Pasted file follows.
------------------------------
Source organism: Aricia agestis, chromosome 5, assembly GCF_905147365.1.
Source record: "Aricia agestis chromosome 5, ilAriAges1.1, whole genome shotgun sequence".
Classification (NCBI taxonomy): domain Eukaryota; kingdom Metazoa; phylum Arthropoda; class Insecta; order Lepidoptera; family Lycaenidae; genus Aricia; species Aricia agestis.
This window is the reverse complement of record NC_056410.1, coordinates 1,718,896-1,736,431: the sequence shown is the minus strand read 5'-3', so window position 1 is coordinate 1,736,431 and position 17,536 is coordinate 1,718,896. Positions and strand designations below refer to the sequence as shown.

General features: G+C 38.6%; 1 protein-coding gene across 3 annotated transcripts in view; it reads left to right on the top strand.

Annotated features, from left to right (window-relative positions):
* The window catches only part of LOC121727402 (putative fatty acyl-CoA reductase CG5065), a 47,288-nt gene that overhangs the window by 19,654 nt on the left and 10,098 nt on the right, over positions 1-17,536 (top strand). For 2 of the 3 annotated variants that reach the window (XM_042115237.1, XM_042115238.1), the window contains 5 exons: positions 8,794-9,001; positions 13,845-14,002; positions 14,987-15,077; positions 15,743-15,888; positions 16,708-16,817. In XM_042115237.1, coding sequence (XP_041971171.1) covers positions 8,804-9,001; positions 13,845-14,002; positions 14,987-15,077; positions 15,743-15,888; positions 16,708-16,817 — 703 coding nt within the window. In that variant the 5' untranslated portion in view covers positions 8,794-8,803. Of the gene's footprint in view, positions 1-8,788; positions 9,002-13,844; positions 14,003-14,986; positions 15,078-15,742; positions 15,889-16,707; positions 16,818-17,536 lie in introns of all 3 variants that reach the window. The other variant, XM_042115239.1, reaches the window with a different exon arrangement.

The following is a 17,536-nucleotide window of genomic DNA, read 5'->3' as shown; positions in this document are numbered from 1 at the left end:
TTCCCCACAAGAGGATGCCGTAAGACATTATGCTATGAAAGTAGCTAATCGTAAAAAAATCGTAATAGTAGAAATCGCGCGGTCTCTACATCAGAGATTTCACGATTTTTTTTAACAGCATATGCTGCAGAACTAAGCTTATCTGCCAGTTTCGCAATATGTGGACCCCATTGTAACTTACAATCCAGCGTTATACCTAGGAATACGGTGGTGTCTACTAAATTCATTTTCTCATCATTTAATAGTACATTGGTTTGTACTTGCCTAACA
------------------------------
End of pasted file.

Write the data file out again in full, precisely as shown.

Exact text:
Source organism: Aricia agestis, chromosome 5, assembly GCF_905147365.1.
Source record: "Aricia agestis chromosome 5, ilAriAges1.1, whole genome shotgun sequence".
Classification (NCBI taxonomy): domain Eukaryota; kingdom Metazoa; phylum Arthropoda; class Insecta; order Lepidoptera; family Lycaenidae; genus Aricia; species Aricia agestis.
This window is the reverse complement of record NC_056410.1, coordinates 1,718,896-1,736,431: the sequence shown is the minus strand read 5'-3', so window position 1 is coordinate 1,736,431 and position 17,536 is coordinate 1,718,896. Positions and strand designations below refer to the sequence as shown.

General features: G+C 38.6%; 1 protein-coding gene across 3 annotated transcripts in view; it reads left to right on the top strand.

Annotated features, from left to right (window-relative positions):
* The window catches only part of LOC121727402 (putative fatty acyl-CoA reductase CG5065), a 47,288-nt gene that overhangs the window by 19,654 nt on the left and 10,098 nt on the right, over positions 1-17,536 (top strand). For 2 of the 3 annotated variants that reach the window (XM_042115237.1, XM_042115238.1), the window contains 5 exons: positions 8,794-9,001; positions 13,845-14,002; positions 14,987-15,077; positions 15,743-15,888; positions 16,708-16,817. In XM_042115237.1, coding sequence (XP_041971171.1) covers positions 8,804-9,001; positions 13,845-14,002; positions 14,987-15,077; positions 15,743-15,888; positions 16,708-16,817 — 703 coding nt within the window. In that variant the 5' untranslated portion in view covers positions 8,794-8,803. Of the gene's footprint in view, positions 1-8,788; positions 9,002-13,844; positions 14,003-14,986; positions 15,078-15,742; positions 15,889-16,707; positions 16,818-17,536 lie in introns of all 3 variants that reach the window. The other variant, XM_042115239.1, reaches the window with a different exon arrangement.

The following is a 17,536-nucleotide window of genomic DNA, read 5'->3' as shown; positions in this document are numbered from 1 at the left end:
TTCCCCACAAGAGGATGCCGTAAGACATTATGCTATGAAAGTAGCTAATCGTAAAAAAATCGTAATAGTAGAAATCGCGCGGTCTCTACATCAGAGATTTCACGATTTTTTTTAACAGCATATGCTGCAGAACTAAGCTTATCTGCCAGTTTCGCAATATGTGGACCCCATTGTAACTTACAATCCAGCGTTATACCTAGGAATACGGTGGTGTCTACTAAATTCATTTTCTCATCATTTAATAGTACATTGGTTTGTACTTGCCTAACA